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  • Leigh Kester

Non Visible Disabilities in the workplace and the importance of being inclusive.

Non - visible disabilities what are they?

According to Harvard Business Review one person out of seven live with a disability, some will be visible and others are not. There is a vast amount of non-visible disabilities, such as Dyslexia, Autism, Sleep disorders, Mental Disorders, OCD and Anxiety to list but a few. Each disability whether visible or not, generate different symptoms and experiences for each individual. For example, you could gather a group of people with Autism in one room, they will each have their own symptoms and experience of living with the diagnosis. This is often seen when you compare a male who is Autistic to a female. The difference in symptoms offer an explanation as to why females are more likely to go undiagnosed than males, because the typical traits that you see in the media are stereotyped to the broadened male experience; being good with technology, maths or seemingly blunt or rude whereas women typically cope better with social situations, may be tidy and organised with fewer repetitive behaviours. Author Holly Smale describes her experience of Autism in her book Geek Girl and offers the question whether her Autism would have been diagnosed earlier than aged 39 if she were male due to the widely broadcast symptoms of a man with Autism.

Displaying a diverse group with a possible hidden disability

With so many people living with a disability why is there still such a large stigma and stereotype surrounding them?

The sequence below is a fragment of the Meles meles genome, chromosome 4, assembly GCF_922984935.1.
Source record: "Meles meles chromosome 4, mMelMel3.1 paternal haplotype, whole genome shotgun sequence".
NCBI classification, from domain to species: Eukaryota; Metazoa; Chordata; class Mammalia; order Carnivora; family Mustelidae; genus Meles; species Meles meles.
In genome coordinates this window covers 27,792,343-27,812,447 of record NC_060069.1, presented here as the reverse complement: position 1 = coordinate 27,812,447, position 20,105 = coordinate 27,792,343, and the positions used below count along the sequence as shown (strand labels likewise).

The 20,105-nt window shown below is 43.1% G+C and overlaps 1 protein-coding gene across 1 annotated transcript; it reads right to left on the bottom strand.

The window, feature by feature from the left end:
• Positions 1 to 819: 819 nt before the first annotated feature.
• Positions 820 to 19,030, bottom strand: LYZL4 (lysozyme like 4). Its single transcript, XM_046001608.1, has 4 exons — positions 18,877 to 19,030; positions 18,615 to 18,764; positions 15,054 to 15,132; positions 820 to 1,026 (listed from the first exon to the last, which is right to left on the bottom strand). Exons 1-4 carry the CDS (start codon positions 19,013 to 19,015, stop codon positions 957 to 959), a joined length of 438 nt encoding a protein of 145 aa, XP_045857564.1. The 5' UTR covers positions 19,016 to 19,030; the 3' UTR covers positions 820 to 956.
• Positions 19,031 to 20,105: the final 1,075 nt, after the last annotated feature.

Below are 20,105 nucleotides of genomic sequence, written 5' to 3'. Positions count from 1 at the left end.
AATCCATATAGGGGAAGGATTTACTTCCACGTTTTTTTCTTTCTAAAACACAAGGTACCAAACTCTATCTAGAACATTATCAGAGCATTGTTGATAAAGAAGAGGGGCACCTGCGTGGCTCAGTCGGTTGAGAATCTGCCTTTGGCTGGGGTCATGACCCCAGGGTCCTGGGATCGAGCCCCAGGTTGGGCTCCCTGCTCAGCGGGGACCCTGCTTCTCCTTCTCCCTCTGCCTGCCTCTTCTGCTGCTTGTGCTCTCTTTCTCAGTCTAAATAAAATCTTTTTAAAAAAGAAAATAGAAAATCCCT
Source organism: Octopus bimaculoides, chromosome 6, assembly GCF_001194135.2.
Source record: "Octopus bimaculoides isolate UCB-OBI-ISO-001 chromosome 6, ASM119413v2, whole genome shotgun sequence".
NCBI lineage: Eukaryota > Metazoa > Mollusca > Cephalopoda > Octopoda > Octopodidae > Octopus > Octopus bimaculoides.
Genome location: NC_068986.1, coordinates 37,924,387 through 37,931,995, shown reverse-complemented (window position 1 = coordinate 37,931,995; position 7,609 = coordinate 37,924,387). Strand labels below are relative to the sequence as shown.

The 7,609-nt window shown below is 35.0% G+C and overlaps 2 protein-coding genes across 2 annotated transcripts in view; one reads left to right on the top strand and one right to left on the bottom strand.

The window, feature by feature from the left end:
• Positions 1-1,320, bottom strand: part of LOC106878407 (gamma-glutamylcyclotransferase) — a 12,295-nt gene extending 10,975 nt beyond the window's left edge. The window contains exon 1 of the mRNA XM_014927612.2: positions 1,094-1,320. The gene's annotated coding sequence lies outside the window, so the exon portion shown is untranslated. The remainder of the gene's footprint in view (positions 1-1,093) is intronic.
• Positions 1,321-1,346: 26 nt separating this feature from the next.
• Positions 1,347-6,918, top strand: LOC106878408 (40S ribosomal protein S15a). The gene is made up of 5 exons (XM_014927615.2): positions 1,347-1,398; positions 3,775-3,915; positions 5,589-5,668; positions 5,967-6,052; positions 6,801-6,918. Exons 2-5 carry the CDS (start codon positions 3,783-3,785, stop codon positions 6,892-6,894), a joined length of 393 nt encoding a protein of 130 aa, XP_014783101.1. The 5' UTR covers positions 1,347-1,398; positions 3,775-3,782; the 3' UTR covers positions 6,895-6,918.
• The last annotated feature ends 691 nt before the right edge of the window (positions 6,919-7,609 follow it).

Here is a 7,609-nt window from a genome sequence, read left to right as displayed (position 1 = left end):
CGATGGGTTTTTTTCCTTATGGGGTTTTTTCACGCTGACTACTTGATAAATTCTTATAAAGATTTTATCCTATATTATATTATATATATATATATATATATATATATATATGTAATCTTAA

The longevity of disability stigma can be found in the history books. The medieval era considered disability a punishment from God for sins of the individual or their family, alternatively it was thought to be the devil’s work. Others saw it as a weakness requiring dependence or a contagious disease. These may seem as dated and unrealistic views but unfortunately, stigmas and stereotypes still follow many groups of people including those with a disability. So, it shouldn’t come as a surprise that research found 88% of those with non-visible disabilities choose to not disclose their individuality because of their fear of repercussions due to the stigmas and stereotypes.

Stigmas are a mark which is a set of beliefs surrounding minority groups, they often align themselves with certain repercussions or outcomes which tend to heavily impact the victim of the stigma, in this case those with disabilities. Stigmas can cause stereotyping, social avoidance, discrimination, internalization and potentially hate crimes.

These stigmas are supported by the language we still use to this day. If you were to search the word ‘disability’ in the Thesaurus, the Synonyms which match this are ‘defect’, ‘weakness’, ‘unfitness’, ‘disqualification’ as well as ‘inability’. These words reaffirm the stigmas and stereotypes which can be backdated to the medieval periods and yet we still use them and cause internalization, shame, and embarrassment. The language used only adds to the fear for those with a non-visible disability as it increases a need to not share their individuality when they could otherwise receive suitable support.